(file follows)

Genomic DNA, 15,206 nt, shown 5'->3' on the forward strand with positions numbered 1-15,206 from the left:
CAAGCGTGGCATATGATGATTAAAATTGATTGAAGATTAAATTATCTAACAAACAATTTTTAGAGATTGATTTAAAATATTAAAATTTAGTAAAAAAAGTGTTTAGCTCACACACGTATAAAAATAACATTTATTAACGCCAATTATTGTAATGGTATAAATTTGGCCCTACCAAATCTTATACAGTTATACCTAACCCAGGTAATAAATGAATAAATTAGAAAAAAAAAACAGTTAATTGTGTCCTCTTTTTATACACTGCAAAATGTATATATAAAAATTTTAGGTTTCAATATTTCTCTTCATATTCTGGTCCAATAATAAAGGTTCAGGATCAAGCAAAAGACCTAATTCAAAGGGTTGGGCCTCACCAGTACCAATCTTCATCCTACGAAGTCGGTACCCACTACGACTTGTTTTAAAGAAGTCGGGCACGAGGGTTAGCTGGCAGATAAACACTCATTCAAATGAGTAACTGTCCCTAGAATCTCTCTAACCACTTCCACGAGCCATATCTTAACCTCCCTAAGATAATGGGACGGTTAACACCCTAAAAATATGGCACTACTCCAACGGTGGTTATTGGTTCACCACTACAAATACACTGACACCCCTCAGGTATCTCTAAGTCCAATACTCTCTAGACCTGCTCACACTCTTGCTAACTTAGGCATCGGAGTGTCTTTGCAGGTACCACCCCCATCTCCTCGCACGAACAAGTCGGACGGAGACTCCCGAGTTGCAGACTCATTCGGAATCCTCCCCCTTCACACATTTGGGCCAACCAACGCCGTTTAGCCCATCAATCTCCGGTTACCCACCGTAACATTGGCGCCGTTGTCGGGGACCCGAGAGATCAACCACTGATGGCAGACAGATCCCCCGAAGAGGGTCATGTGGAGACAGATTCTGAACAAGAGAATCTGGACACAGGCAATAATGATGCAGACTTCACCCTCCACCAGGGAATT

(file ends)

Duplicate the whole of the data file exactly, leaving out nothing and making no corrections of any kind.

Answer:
Genomic DNA, 15,206 nt, shown 5'->3' on the forward strand with positions numbered 1-15,206 from the left:
CAAGCGTGGCATATGATGATTAAAATTGATTGAAGATTAAATTATCTAACAAACAATTTTTAGAGATTGATTTAAAATATTAAAATTTAGTAAAAAAAGTGTTTAGCTCACACACGTATAAAAATAACATTTATTAACGCCAATTATTGTAATGGTATAAATTTGGCCCTACCAAATCTTATACAGTTATACCTAACCCAGGTAATAAATGAATAAATTAGAAAAAAAAAACAGTTAATTGTGTCCTCTTTTTATACACTGCAAAATGTATATATAAAAATTTTAGGTTTCAATATTTCTCTTCATATTCTGGTCCAATAATAAAGGTTCAGGATCAAGCAAAAGACCTAATTCAAAGGGTTGGGCCTCACCAGTACCAATCTTCATCCTACGAAGTCGGTACCCACTACGACTTGTTTTAAAGAAGTCGGGCACGAGGGTTAGCTGGCAGATAAACACTCATTCAAATGAGTAACTGTCCCTAGAATCTCTCTAACCACTTCCACGAGCCATATCTTAACCTCCCTAAGATAATGGGACGGTTAACACCCTAAAAATATGGCACTACTCCAACGGTGGTTATTGGTTCACCACTACAAATACACTGACACCCCTCAGGTATCTCTAAGTCCAATACTCTCTAGACCTGCTCACACTCTTGCTAACTTAGGCATCGGAGTGTCTTTGCAGGTACCACCCCCATCTCCTCGCACGAACAAGTCGGACGGAGACTCCCGAGTTGCAGACTCATTCGGAATCCTCCCCCTTCACACATTTGGGCCAACCAACGCCGTTTAGCCCATCAATCTCCGGTTACCCACCGTAACATTGGCGCCGTTGTCGGGGACCCGAGAGATCAACCACTGATGGCAGACAGATCCCCCGAAGAGGGTCATGTGGAGACAGATTCTGAACAAGAGAATCTGGACACAGGCAATAATGATGCAGACTTCACCCTCCACCAGGGAATT